Netanyahu May Not Be Wrong, but His Threat Is Hollow

In the West, the Israeli prime minister is seen as a troublemaker, trying to sabotage the best opportunity for U.S.-Iran rapprochement since the 1979 revolution.

Reuven Pedatzur
Reuven Pedatzur
Reuven Pedatzur
Reuven Pedatzur

When Prime Minister Benjamin Netanyahu spoke at the United Nations, enumerating the steps Iran must take to set Israel’s mind at rest regarding its nuclear program, he said that an attack by Israel was inevitable: there was no chance that Iran would meet the four conditions that had been set for it. What was more, the chances that the United States would insist that Iran abide by them were nil. The prime minister is well aware of that. He knows that, in the end, his ultimatum will leave him on his own to face Iran.

By doing so, the prime minister bound Israel to, and took upon himself, a commitment that he may not be able to fulfill. He could have contented himself with a general statement such as “Iran will be tested by its actions not its words,” but he chose to go into detail. According to him, the Iranians must stop enriching uranium, remove all uranium that has been enriched already from Iran, dismantle the infrastructure for nuclear breakout capability, including the underground facility in Qom and the advanced centrifuges in Natanz, and stop all work on the heavy water reactor in Arak geared toward plutonium production. Only these measures will “put an end to Iran's nuclear weapons program and eliminate its breakout capability.”

It is hard to understand why the prime minister included these four conditions in his speech, unless he truly intends to lead Israel toward a decision to attack. After all, once the talks between the U.S. and Iran begin over the next few months, it will become obvious that the Iranians have no intention of abiding by Netanyahu’s conditions, nor is there any intention of their being imposed on Iran. At that point, Netanyahu’s credibility will be put to the test — a test that will assuredly end in failure.

We should note that Netanyahu’s speech made no mention of the American military option. In other words, Netanyahu seems to realize that there is no chance it will happen. That is why he said, “I want there to be no confusion on this point. Israel will not allow Iran to get nuclear weapons. If Israel is forced to stand alone, Israel will stand alone.”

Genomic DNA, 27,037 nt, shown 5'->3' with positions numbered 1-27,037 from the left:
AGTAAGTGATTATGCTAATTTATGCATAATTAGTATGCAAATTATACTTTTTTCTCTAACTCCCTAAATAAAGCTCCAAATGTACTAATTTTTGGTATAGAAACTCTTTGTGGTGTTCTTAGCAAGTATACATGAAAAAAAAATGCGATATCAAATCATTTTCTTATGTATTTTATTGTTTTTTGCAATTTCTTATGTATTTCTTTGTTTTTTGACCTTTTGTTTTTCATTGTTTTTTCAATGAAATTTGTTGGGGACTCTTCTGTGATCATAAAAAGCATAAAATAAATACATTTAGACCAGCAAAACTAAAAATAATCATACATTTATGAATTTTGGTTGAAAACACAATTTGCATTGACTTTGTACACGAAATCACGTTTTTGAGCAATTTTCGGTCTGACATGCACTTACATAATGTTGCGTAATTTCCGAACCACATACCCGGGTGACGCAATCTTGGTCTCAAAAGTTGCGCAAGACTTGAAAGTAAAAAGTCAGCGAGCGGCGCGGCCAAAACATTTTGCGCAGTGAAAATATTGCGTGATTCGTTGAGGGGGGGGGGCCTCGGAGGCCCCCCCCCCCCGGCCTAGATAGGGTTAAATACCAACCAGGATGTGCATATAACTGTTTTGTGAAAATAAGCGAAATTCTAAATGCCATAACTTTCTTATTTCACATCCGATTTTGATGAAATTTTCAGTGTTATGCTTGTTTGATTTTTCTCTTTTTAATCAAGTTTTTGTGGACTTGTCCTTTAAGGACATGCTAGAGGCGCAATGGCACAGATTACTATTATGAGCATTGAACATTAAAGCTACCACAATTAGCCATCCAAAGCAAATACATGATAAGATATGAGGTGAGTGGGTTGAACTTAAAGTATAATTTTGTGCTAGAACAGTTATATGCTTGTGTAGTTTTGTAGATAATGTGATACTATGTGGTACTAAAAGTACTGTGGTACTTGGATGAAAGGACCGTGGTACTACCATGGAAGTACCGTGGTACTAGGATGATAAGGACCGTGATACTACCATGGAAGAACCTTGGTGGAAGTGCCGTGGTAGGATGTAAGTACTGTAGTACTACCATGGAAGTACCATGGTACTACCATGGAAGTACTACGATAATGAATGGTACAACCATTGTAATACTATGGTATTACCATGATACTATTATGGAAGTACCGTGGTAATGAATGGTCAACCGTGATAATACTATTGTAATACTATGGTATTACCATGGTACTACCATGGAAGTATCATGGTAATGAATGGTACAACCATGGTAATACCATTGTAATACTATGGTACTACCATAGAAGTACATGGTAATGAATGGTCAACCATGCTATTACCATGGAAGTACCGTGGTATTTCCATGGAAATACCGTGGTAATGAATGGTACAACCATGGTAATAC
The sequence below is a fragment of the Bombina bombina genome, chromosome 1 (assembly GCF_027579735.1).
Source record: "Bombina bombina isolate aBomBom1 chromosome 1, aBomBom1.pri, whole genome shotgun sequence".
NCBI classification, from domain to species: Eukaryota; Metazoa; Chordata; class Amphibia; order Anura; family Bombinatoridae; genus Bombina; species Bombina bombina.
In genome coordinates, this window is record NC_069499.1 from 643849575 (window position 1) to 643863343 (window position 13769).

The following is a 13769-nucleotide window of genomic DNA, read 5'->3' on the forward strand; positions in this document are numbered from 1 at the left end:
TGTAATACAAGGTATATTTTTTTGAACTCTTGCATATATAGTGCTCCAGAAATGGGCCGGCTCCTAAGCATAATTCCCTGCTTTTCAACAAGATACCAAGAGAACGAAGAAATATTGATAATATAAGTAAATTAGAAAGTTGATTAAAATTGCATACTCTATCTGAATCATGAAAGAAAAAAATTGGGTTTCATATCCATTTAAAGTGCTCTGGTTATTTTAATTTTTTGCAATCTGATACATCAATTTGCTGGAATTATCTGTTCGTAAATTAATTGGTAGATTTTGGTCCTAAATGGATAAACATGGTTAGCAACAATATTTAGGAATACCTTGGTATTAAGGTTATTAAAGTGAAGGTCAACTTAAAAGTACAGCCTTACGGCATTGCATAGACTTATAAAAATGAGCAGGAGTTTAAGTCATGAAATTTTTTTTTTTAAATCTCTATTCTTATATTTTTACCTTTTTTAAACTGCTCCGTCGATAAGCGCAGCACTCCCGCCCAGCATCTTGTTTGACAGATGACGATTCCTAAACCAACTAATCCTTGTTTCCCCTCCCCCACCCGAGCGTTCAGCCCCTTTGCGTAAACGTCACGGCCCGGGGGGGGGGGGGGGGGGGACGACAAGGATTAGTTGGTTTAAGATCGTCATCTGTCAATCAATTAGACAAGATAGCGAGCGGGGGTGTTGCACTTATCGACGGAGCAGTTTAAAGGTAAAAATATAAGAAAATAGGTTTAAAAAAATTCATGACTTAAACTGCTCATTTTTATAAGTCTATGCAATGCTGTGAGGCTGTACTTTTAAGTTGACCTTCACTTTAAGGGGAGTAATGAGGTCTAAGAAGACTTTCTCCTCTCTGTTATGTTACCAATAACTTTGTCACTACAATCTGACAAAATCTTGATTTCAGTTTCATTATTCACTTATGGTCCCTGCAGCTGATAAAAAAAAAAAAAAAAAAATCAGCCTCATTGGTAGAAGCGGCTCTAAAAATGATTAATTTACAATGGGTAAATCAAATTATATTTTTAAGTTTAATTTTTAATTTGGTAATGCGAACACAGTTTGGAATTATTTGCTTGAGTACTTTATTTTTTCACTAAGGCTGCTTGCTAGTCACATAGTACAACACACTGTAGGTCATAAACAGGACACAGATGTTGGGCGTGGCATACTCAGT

When the prime minister says that Israel will attack Iran on its own, he is making a hollow threat. Israel has no real military option. Netanyahu hears that again and again from all the professional people who are supposed to carry it out. An Israeli attack could damage Iran’s nuclear installations, but in the best case it would only cause a brief delay in the nuclear program. It is obvious that Netanyahu will not order an attack as long as talks with the Iranians are under way. That could take a long time and, as it passes, the credibility of an Israeli military threat could erode still further.

The tragic part of Netanyahu’s speech to the UN came when he called out, “Hold me back,” and it was obvious that nobody wanted to “hold him back;” his threats to bomb Iran were taken as the whims of a hysterical leader trying to stop a positive historical process by military force. According to an editorial in the New York Times, Netanyahu was seen as a troublemaker, liable to “sabotage the best chance to establish a new relationship since the 1979 Iranian revolution sent American-Iranian relations into the deep freeze.”

None of this means that Netanyahu is wrong in his belief that Iran has no real intention of giving up its nuclear option. But even if he is correct, he needs to understand that he will have to change direction and start thinking about how to live with a nuclear Iran.

Netanyahu addresses the UN General Assembly. October 1, 2013.Credit: AP

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